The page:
More than 250 experts from across the Commonwealth, and across the country, gathered at UMass Boston on June 16 for the Older Driver Safety Summit, hosted by the Gerontology Institute at the John W. McCormack Graduate School of Policy and Global Studies, and sponsored by more than 20 organizations including AAA, Tufts Health Plan Foundation, Harvard Pilgrim Health Care, and Ford Motors.
Len Fishman, director of the Gerontology Institute, set the demographic context for the event: “We are on the threshold of the greatest later-life demographic surge in human history. The unprecedented growth of the 65-plus population in Massachusetts will influence every aspect of life in the Commonwealth, including … transportation. The quality of life of older adults and the people who care for them depends on how well we prepare for this new reality.”
Touted as a “think and do” conference, the aim of the summit was to create a five-year plan to reduce crashes and safe mobility for older drivers in Massachusetts. Summit participants included academics, engineers, car makers, policymakers, occupational therapists and other medical professionals, police officers, insurance providers, elder service specialists, and heads of councils on aging.
Joseph Coughlin, director of the MIT Age Lab, called driving “the glue that holds life together” for all ages. He said, “It’s time to stop the studies and start devising alternatives” like smarter cars, user-friendly public transportation, more innovative sharing options like Zipcars, and accessible community planning around town centers.
Massachusetts Secretary of Transportation Stephanie Pollack wrapped up the summit with a call to action.
“Today is not an end, it is a beginning,” she said, referring to the forthcoming blueprint for the Commonwealth.
Her staff will compile ideas on infrastructure improvements, vehicle design innovations, policy questions, education for older road users and the public, transportation options for older adults, insurance and liability concerns, and the medical impairment of drivers. “We will integrate our individual ideas in a unified plan.”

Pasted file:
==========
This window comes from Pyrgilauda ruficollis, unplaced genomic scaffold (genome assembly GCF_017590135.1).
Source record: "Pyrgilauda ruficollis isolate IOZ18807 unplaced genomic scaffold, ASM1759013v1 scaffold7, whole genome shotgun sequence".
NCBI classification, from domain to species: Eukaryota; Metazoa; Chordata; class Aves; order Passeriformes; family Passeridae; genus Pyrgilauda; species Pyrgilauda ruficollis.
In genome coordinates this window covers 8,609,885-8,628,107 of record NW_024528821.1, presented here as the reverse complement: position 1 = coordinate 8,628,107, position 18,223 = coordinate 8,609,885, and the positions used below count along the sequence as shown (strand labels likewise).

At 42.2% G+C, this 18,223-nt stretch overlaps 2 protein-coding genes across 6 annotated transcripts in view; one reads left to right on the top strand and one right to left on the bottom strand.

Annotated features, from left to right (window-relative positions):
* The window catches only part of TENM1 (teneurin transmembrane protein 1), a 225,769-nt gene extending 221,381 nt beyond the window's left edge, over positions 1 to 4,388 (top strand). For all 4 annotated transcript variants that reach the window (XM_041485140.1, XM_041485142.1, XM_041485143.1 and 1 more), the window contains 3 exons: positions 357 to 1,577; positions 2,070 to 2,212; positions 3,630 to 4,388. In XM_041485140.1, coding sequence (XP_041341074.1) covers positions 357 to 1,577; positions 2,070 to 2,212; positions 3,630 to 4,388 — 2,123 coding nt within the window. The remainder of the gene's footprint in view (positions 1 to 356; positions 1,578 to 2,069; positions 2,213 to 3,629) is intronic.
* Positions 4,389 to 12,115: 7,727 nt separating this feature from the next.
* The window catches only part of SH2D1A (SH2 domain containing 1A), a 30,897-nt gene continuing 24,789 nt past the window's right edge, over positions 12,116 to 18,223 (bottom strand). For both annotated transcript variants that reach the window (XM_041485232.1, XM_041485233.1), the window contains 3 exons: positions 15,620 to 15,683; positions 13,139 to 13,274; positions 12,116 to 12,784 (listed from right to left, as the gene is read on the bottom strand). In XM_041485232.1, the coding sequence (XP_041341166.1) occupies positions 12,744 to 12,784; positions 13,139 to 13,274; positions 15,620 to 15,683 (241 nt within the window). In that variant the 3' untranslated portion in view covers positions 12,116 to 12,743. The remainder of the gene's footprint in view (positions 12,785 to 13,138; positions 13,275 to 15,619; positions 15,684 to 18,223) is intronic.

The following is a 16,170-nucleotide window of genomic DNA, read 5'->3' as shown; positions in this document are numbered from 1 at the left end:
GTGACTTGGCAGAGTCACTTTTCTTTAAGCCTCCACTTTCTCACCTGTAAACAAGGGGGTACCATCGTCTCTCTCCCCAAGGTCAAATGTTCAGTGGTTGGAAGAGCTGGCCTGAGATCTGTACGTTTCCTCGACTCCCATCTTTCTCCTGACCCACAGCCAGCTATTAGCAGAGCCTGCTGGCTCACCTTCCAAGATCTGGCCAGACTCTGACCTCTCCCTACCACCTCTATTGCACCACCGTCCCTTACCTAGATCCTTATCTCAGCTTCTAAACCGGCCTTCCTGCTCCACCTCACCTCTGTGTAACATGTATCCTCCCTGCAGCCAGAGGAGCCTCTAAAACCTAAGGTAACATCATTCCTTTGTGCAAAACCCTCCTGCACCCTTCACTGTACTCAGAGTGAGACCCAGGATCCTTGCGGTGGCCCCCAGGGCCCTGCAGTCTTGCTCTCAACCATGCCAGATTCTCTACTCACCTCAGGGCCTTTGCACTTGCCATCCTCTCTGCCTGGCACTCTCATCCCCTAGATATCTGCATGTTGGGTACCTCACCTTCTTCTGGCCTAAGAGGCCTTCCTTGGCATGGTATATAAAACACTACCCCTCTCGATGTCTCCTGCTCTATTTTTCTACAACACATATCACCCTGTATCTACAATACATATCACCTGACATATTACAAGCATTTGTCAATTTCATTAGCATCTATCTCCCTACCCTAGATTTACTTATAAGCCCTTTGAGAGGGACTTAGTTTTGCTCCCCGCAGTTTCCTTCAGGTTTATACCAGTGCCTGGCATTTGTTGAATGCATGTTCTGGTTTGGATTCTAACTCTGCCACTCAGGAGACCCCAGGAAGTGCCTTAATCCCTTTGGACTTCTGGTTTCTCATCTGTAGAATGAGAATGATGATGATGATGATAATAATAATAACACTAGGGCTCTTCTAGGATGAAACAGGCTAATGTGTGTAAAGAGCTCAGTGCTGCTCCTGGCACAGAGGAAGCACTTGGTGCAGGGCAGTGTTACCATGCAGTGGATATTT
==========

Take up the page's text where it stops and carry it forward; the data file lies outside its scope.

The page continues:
Throughout the daylong event, attendees could choose from four tracks on infrastructure, health care, mobility, and policy given by almost four dozen presenters and panelists. They also listened to Ron Medford describe Google’s prototype autonomous car that is currently being tested in four states and boasts onboard software and sensors that are accurate within 10 cm. Summit attendees saw demonstrations by Ford, including its self-parking care and age simulation suit, a heavily padded garb that instantly adds 30 years to your age allowing automotive engineers to better understand the limitations of senior mobility.
Nationally, two thirds of seniors over the age of 80 are still driving and they are spending more time behind the wheel today than in past generations.
Massachusetts seniors are involved in 20 percent of car accidents resulting in a median hospital stay of four days, and with rehabilitation and other medical costs associated with recovery, the over-65 age group spent $28.5 million in 2013 on crash-related health care expenses.
Although crash and fatality numbers are actually decreasing thanks to better roads and safer automobiles, “the trend is going in the right direction but there is certainly room for improvement,” noted UMass Boston Professor Elizabeth Dugan, an expert on older drivers and state transportation policies who organized the conference. “We aren’t ready yet,” she continued. “We need a basic reengineering of society to be age-friendly and transportation is a key component.”
Videos of all sessions will be available next month and posted on the McCormack Graduate School website: www.mccormack.umb.edu
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